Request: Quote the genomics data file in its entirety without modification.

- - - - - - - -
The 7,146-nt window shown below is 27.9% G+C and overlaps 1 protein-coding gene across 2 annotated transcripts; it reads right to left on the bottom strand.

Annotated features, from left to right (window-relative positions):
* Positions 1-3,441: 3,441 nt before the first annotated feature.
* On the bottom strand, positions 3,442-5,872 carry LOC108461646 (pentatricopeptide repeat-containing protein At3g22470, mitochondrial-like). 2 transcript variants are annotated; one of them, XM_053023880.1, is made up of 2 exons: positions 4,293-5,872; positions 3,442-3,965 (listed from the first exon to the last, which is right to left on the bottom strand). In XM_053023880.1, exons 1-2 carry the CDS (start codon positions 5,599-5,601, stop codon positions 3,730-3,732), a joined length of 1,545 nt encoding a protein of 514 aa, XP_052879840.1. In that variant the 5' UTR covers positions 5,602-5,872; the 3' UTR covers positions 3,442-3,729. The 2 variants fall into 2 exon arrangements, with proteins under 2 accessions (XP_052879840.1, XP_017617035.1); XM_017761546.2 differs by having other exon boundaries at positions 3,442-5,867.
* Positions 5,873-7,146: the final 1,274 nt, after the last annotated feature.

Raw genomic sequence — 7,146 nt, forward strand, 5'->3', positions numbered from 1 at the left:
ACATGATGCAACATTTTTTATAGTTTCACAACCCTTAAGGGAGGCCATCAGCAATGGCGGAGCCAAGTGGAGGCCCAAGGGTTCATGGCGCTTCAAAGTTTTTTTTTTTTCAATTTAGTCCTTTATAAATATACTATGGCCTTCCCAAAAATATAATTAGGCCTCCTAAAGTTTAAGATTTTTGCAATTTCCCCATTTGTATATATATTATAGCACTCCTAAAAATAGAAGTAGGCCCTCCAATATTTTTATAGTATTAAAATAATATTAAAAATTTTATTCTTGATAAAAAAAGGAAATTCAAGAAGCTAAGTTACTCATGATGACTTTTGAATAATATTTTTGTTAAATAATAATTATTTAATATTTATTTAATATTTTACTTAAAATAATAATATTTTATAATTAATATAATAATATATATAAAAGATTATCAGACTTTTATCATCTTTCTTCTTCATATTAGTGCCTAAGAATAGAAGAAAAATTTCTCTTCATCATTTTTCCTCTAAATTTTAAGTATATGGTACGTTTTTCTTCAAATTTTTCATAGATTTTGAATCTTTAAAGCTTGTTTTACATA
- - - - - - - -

The 7,146-nt window shown below is 27.9% G+C and overlaps 1 protein-coding gene across 2 annotated transcripts; it reads right to left on the bottom strand.

Annotated features, from left to right (window-relative positions):
* Positions 1-3,441: 3,441 nt before the first annotated feature.
* On the bottom strand, positions 3,442-5,872 carry LOC108461646 (pentatricopeptide repeat-containing protein At3g22470, mitochondrial-like). 2 transcript variants are annotated; one of them, XM_053023880.1, is made up of 2 exons: positions 4,293-5,872; positions 3,442-3,965 (listed from the first exon to the last, which is right to left on the bottom strand). In XM_053023880.1, exons 1-2 carry the CDS (start codon positions 5,599-5,601, stop codon positions 3,730-3,732), a joined length of 1,545 nt encoding a protein of 514 aa, XP_052879840.1. In that variant the 5' UTR covers positions 5,602-5,872; the 3' UTR covers positions 3,442-3,729. The 2 variants fall into 2 exon arrangements, with proteins under 2 accessions (XP_052879840.1, XP_017617035.1); XM_017761546.2 differs by having other exon boundaries at positions 3,442-5,867.
* Positions 5,873-7,146: the final 1,274 nt, after the last annotated feature.

Raw genomic sequence — 7,146 nt, forward strand, 5'->3', positions numbered from 1 at the left:
ACATGATGCAACATTTTTTATAGTTTCACAACCCTTAAGGGAGGCCATCAGCAATGGCGGAGCCAAGTGGAGGCCCAAGGGTTCATGGCGCTTCAAAGTTTTTTTTTTTTCAATTTAGTCCTTTATAAATATACTATGGCCTTCCCAAAAATATAATTAGGCCTCCTAAAGTTTAAGATTTTTGCAATTTCCCCATTTGTATATATATTATAGCACTCCTAAAAATAGAAGTAGGCCCTCCAATATTTTTATAGTATTAAAATAATATTAAAAATTTTATTCTTGATAAAAAAAGGAAATTCAAGAAGCTAAGTTACTCATGATGACTTTTGAATAATATTTTTGTTAAATAATAATTATTTAATATTTATTTAATATTTTACTTAAAATAATAATATTTTATAATTAATATAATAATATATATAAAAGATTATCAGACTTTTATCATCTTTCTTCTTCATATTAGTGCCTAAGAATAGAAGAAAAATTTCTCTTCATCATTTTTCCTCTAAATTTTAAGTATATGGTACGTTTTTCTTCAAATTTTTCATAGATTTTGAATCTTTAAAGCTTGTTTTACATA